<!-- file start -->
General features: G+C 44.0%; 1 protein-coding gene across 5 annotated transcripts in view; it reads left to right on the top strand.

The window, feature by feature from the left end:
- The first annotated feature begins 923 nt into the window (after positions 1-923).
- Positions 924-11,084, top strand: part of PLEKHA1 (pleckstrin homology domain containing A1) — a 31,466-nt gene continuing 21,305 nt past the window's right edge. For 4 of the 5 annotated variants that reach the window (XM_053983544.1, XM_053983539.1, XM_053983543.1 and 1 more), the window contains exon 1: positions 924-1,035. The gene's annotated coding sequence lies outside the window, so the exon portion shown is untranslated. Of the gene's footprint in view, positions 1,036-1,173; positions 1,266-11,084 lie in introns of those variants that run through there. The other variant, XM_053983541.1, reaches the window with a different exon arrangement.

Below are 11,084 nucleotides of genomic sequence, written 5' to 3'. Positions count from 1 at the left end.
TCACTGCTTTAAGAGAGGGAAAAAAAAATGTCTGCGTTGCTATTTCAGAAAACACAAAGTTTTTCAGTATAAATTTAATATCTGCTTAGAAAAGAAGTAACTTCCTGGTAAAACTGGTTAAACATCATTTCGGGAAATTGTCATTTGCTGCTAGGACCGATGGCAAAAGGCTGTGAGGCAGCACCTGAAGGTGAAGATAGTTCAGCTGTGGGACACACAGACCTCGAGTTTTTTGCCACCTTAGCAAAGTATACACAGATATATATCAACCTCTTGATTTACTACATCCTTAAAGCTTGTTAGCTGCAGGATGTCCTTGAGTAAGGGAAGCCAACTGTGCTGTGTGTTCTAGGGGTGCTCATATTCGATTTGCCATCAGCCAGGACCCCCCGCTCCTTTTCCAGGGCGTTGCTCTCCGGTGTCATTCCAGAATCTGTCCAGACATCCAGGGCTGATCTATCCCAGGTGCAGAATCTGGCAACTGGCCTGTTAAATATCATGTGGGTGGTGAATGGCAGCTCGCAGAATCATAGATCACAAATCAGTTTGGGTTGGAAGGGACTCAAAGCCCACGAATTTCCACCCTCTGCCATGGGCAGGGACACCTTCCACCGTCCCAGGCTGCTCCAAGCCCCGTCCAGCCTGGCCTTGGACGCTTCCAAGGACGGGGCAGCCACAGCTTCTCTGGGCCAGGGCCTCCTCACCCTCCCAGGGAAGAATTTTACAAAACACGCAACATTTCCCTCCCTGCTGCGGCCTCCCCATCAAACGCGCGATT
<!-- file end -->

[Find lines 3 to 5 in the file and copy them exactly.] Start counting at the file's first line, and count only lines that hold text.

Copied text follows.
- The first annotated feature begins 923 nt into the window (after positions 1-923).
- Positions 924-11,084, top strand: part of PLEKHA1 (pleckstrin homology domain containing A1) — a 31,466-nt gene continuing 21,305 nt past the window's right edge. For 4 of the 5 annotated variants that reach the window (XM_053983544.1, XM_053983539.1, XM_053983543.1 and 1 more), the window contains exon 1: positions 924-1,035. The gene's annotated coding sequence lies outside the window, so the exon portion shown is untranslated. Of the gene's footprint in view, positions 1,036-1,173; positions 1,266-11,084 lie in introns of those variants that run through there. The other variant, XM_053983541.1, reaches the window with a different exon arrangement.

Below are 11,084 nucleotides of genomic sequence, written 5' to 3'. Positions count from 1 at the left end.